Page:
Law and Disorder: the Chaotic Birth of the NYPD, by Bruce Chadwick (St. Martin’s Press, 368 pp., $28.99)
Bruce Chadwick begins his fascinating, data-packed history of “law and disorder” in mid-nineteenth century New York City with a gripping account of the anti-abolitionist riot of 1834. A mix-up over the use of a chapel on Chatham Street for a gathering of black leaders and abolitionists led to an all-out attack by several hundred anti-abolitionists. Slavery was legal in New York State until 1827, and thousands of city residents had been sorry to see it go. The abolitionists, however, gave no ground.
For four days, rioters swept back and forth across the city, which at that time stretched from the Battery to 14th Street. Seven churches and a school for black children were burned. The Bowery Theater was heavily damaged. Businesses and houses went up in flames, and the homes of prominent abolitionist leaders were sacked and looted.
In the midst of the furious mob, vainly attempting to bring the rampage under control, was the city’s feeble company of constables. Untrained, unarmed, and unpaid, these political appointees in plainclothes worked for rewards and bonuses, and for the bribes they received from the city’s underworld; some constables even served as procurers in the city’s flesh trade. These amateur officers were good at making money and many lived in style, but they were not good at enforcing the law. Mayor Cornelius Lawrence summoned the state militia, which arrived on horseback. The militiamen warned the mob to disperse, then opened fire: several people were killed and dozens wounded, ending the riot.
For the City of New York, however, an unprecedented wave of crime and chaos had just begun. In 1835, a close mayoral election sent political gangs storming down Broadway. In 1837, a mob protesting reports of profiteering threw 500 barrels of flour into the street. Almost any rabble-rousing tale of injustice could bring hordes of irate “rogues and rascals” streaming through Manhattan. Rumors that an English actor had insulted America filled the streets with incensed New Yorkers, for whom rioting had become a patriotic duty.
In the 1820s, New York’s newspapers turned up their noses at graphic stories of crime, sin, and degradation. All that changed with the arrival of Scottish immigrant James Gordon Bennett and his penny newspaper, the New York Herald. Bennett seized on the gruesome ax murder of a prostitute to introduce a new form of crusading journalism. Instead of brief news items, Bennett published lengthy interviews with hookers and madams, scandalizing respectable New Yorkers—and tripling the Herald’s circulation. Following Bennett’s lead, Horace Greeley’s New York Tribune and nine other dailies joined the battle for newsstand dominance. Not unlike their modern tabloid descendants, they all claimed to be shocked by the lurid crime stories of rape and robbery that were making them rich, and they all called for a larger, better-trained police force.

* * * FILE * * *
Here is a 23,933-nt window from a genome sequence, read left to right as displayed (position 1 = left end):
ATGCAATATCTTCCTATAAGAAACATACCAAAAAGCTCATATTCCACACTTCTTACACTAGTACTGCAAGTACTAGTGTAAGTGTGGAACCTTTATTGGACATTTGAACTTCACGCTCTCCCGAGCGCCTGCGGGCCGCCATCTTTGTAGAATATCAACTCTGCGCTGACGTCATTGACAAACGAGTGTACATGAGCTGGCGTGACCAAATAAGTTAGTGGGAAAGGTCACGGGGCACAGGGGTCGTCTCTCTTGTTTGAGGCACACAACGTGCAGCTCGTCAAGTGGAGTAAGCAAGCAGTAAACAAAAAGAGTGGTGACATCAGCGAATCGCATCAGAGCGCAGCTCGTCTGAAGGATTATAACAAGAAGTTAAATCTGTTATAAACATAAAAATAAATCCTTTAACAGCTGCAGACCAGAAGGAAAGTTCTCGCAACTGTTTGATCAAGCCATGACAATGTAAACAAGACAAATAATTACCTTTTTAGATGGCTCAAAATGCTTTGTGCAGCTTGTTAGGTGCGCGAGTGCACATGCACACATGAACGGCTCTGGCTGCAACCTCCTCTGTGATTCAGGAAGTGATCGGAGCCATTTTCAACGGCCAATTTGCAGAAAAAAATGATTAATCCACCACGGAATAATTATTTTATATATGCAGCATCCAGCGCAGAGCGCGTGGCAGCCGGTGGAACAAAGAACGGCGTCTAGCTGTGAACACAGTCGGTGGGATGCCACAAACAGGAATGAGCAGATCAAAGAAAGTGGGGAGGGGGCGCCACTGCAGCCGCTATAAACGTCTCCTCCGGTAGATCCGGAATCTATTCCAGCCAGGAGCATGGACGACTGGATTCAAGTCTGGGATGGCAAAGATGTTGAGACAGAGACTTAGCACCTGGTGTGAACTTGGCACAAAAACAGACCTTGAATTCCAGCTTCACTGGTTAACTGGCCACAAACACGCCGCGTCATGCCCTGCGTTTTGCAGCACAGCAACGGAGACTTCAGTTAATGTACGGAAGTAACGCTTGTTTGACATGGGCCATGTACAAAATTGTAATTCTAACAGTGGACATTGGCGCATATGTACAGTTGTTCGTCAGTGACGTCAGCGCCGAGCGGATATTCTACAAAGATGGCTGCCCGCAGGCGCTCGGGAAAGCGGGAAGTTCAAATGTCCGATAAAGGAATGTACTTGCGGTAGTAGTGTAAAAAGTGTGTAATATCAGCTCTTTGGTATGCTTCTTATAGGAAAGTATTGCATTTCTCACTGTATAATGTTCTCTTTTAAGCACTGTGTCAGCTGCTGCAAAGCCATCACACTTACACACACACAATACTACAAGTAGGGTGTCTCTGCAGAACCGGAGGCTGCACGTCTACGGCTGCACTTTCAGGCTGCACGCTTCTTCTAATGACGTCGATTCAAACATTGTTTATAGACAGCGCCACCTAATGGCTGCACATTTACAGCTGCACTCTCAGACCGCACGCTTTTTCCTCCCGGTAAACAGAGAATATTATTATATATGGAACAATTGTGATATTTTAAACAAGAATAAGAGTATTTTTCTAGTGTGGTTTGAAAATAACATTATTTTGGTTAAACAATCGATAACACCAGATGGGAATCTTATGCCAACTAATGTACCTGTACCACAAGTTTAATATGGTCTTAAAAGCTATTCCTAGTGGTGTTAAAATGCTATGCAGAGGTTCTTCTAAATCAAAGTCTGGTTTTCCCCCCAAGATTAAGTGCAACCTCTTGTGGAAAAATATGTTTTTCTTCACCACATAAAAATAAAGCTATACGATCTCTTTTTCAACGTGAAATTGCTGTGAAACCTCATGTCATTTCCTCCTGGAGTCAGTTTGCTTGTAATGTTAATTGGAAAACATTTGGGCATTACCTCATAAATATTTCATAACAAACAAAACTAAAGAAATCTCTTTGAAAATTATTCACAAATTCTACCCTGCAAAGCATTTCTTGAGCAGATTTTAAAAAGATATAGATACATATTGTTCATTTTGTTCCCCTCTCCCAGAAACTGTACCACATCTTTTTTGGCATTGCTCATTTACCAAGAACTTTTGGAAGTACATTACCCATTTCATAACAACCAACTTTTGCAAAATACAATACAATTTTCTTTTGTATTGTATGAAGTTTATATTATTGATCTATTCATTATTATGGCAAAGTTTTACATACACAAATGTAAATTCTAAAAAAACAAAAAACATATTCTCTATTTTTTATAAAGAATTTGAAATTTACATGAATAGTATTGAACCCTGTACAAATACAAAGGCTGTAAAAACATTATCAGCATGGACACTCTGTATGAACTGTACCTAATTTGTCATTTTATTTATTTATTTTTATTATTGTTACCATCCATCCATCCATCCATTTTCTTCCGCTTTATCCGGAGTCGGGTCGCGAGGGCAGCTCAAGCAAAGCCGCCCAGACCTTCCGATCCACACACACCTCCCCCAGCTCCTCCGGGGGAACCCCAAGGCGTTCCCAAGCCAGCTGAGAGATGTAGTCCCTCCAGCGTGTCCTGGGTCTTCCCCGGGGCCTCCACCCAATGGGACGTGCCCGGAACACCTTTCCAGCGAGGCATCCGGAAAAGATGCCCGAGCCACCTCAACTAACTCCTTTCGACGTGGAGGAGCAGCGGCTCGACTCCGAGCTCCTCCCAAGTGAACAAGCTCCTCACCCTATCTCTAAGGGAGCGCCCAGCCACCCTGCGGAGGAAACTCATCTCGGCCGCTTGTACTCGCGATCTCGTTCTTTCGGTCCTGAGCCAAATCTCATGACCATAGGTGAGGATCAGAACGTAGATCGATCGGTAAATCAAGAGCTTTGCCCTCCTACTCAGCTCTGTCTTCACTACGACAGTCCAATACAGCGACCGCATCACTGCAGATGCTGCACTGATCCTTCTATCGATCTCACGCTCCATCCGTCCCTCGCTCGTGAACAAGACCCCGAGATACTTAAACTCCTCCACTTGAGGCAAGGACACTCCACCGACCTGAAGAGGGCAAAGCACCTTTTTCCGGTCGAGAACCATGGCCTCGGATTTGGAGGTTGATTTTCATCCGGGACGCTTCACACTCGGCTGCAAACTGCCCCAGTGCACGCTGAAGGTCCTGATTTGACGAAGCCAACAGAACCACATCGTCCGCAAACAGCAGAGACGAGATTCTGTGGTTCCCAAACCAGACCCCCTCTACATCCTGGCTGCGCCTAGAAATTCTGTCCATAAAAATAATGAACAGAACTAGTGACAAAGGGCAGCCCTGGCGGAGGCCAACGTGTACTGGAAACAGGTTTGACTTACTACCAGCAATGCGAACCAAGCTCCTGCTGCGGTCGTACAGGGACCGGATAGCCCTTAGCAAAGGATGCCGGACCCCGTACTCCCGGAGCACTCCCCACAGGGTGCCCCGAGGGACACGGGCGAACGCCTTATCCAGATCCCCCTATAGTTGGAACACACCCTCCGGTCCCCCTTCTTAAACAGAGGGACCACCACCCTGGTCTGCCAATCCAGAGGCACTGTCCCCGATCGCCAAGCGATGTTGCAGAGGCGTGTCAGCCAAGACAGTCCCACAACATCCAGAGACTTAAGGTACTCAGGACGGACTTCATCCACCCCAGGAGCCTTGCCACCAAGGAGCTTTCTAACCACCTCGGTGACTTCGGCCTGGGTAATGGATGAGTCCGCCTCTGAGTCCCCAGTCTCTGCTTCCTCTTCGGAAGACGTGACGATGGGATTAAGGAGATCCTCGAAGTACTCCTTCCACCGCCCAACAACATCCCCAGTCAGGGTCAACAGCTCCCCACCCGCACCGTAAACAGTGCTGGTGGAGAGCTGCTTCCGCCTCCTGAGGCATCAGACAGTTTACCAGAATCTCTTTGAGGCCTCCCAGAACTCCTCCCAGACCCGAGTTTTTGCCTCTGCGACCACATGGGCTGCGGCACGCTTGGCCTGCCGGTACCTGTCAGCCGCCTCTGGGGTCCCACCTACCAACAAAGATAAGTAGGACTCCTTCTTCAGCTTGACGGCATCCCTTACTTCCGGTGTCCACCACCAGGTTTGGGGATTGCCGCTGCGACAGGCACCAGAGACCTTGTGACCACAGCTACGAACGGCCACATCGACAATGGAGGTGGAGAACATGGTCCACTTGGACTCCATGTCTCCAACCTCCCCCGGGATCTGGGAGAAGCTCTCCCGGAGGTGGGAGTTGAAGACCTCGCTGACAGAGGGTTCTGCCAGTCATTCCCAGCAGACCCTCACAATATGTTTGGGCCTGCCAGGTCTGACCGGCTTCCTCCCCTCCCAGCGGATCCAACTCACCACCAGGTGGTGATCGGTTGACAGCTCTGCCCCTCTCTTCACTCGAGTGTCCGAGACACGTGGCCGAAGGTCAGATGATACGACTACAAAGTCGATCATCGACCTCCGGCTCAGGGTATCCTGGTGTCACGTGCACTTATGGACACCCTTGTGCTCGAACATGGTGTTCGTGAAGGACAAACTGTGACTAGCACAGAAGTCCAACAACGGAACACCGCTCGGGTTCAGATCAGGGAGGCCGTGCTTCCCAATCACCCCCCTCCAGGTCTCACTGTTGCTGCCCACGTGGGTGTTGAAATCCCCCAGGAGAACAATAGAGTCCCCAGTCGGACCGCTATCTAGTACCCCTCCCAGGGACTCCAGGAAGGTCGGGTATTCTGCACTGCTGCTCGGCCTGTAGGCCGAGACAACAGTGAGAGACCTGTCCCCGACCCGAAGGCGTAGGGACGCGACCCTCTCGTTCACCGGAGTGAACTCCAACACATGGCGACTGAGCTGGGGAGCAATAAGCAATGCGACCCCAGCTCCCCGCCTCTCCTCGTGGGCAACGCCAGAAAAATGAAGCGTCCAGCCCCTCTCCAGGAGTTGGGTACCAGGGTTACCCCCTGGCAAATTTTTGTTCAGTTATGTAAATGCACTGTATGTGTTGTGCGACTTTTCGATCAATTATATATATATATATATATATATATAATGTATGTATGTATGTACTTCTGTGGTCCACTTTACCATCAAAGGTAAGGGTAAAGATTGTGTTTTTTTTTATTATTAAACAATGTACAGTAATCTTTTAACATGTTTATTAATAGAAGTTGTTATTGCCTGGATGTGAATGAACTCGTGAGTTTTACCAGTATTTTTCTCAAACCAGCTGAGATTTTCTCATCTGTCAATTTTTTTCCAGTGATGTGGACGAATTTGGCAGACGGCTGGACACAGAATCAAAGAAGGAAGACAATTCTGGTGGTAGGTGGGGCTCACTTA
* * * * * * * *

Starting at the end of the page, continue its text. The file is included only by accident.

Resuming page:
But the need for cops outpaced the supply. About 70 percent of immigrants to America landed in New York. Some 30,000 a year were arriving from Ireland alone, causing a dramatic shift in religious and cultural demographics that soon raised Catholic-Protestant tensions to a boiling point. Churches were burned, and the home of Bishop John Hughes was partly destroyed by an anti-Catholic mob. Ethnic and religious firebrands egged the rioters on.
The new immigrants crowded into squalid and dangerous wards like Five Points, a notorious intersection of five streets where Columbus Park stands in Chinatown today. So infamous was this warren of alleys and passageways that, in 1842, a darkly curious Charles Dickens insisted on seeing the wicked slum for himself.
More police, better training, better weapons (such as Samuel Colt’s new revolver), and putting the cops into uniform had little effect on the crime rate. Rioters continued to rule the streets and murders went unsolved. Hotheads and agitators still found it easy to manipulate volatile crowds, and the state militia still replied in kind. When a longstanding feud between two actors brought 10,000 demonstrators to the area around the old Astor Opera House at Lafayette and East 8th Streets, the police lost control. The militia was called. Warning shots were fired. Rocks and bottles flew. A volley was then aimed directly into the crowd. At least 25 people were killed, and a hundred injured. When the anti-draft riots swept the city 14 years later, President Lincoln had to order federal troops to quell the violence.
Nothing changed because real change was an almost impossible task. Neither rioters nor reformers nor editors nor politicians nor preachers nor the new and improved police department could defuse the combustible qualities of life in New York. The island city, with only one-quarter the population it has today, was home to 600 brothels, geared to every imaginable inclination, 4,500 bars, and at least 500 casinos and gaming dens. The numbers racket was an important part of daily life. Street gangs defended their turf with knives and clubs. Even honest patrolmen could not enforce the law and end disorder.